During the Civil War, Americans began to regard the West as the land of opportunity. Landscape artist Albert Bierstadt frequently and famously painted the magnificence of the terrain after a trip to Utah, Oregon, California and Colorado in the 1860s. His idyllic images, such as Approaching Storm and Yosemite Valley, helped Americans form romantic notions of western grandeur. By 1870, Bierstadt was the most well-known American artist, and his vision of the West suited the optimism of Manifest Destiny that characterized post-Civil War America.

In 1871, painter Thomas Moran accompanied a government survey team to explore the Yellowstone region of northwest Wyoming. Like Bierstadt, Moran emphasized the grandeur of mountains and waters. From Moran's sojourns came paintings instrumental in the subsequent establishment of Yellowstone National Park. In the exhibition, Moran's Green River (1896) depicts in extraordinary color a scene near the tracks of the Union Pacific Railroad, a view dominated by the natural beauty of massive buttes flanking the river. (left: Frederic Remington (1861-1909), The Frozen Sheep-Herder (The Last Watch, altern.), c.1900, oil on canvas, 27 x 40 inches, signed lower right "Frederic Remingon", Private Collection. Photograph courtesy of the Brandywine River Museum)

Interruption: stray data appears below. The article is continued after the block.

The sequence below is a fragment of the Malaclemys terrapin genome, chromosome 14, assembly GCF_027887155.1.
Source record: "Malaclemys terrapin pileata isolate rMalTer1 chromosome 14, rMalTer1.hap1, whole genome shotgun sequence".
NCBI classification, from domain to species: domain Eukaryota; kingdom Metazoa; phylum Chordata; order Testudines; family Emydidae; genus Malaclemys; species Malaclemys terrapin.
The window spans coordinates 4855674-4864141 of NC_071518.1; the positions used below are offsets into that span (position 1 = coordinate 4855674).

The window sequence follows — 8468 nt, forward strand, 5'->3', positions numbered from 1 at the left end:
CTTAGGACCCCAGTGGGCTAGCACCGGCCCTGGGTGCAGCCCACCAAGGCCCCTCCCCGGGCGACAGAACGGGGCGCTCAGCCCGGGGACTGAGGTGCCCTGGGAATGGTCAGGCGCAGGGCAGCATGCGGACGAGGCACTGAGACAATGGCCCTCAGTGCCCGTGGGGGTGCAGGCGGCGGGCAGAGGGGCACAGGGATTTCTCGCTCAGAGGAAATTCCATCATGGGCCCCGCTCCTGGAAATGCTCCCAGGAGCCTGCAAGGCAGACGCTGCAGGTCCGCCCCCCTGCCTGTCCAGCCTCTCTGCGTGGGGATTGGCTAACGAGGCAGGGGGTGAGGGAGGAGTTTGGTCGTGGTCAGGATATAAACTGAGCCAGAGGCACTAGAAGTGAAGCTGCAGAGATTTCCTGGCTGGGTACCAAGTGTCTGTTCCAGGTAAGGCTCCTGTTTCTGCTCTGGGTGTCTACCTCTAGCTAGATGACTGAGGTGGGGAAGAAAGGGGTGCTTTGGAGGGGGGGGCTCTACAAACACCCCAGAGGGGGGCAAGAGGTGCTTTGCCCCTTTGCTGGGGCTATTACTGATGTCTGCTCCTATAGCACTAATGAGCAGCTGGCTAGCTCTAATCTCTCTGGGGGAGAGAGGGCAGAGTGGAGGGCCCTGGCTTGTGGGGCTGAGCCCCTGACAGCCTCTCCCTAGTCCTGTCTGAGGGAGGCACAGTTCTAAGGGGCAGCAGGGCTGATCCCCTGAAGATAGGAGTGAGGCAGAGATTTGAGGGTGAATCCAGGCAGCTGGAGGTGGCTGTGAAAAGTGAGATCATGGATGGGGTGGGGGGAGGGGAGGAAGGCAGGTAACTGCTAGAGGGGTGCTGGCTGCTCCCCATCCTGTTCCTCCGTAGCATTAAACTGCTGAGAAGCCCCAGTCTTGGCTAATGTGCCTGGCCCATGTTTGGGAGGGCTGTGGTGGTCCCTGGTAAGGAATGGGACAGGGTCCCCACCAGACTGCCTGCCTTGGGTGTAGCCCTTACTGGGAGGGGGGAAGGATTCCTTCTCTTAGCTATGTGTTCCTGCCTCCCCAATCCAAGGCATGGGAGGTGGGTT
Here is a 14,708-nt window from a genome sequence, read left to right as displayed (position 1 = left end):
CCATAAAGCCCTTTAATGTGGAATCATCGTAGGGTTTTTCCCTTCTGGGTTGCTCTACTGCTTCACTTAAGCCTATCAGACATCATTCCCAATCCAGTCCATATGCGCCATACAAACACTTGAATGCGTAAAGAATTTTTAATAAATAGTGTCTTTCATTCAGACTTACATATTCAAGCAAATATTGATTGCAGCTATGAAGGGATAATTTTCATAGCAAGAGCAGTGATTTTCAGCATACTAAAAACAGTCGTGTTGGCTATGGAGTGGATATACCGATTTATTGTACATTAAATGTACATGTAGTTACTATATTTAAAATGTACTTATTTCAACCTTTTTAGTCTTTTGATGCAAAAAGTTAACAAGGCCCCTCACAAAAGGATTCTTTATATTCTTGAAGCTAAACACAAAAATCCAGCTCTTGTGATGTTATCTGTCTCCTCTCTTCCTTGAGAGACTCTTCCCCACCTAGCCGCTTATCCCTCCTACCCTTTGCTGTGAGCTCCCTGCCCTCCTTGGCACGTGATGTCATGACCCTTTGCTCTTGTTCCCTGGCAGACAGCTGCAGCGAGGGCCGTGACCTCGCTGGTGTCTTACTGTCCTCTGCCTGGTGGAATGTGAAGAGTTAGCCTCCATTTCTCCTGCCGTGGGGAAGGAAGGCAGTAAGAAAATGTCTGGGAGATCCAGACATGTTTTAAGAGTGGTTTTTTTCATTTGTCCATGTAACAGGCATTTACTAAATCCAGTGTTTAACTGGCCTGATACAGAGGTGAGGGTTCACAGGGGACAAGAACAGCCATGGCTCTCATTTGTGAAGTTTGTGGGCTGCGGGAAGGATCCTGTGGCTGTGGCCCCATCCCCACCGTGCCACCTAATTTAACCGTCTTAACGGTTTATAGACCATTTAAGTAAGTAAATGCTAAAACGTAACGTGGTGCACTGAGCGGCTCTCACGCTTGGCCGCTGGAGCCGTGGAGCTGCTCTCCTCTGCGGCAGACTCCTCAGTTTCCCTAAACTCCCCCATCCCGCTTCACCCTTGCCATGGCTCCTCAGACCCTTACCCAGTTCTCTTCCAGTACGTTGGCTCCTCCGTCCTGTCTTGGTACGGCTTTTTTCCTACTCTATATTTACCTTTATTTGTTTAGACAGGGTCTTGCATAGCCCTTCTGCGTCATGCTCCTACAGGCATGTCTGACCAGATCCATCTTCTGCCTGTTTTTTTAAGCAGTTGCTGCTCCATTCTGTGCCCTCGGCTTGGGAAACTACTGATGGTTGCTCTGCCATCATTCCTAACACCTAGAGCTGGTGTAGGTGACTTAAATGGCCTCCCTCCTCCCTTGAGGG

Following his first trip to the West in 1880, Frederic Remington spent three decades in New York painting stalwart Indians, heroic cavalrymen and lonely cowboys in glorified visions. Remington quickly gained notoriety, and magazine publishers offered him lucrative contracts to provide color images for single- and double-page spreads. The Frozen Sheep-Herder (1900) marks a turning point in his career. Harper's Weekly published the painting without accompanying text, signaling a new independence for Remington who longed to be recognized as a painter, not merely an illustrator. The Frozen Sheepherder, an impressionistic creation of a tranquil scene, contrasts sharply with many of Remington's more dynamic subjects.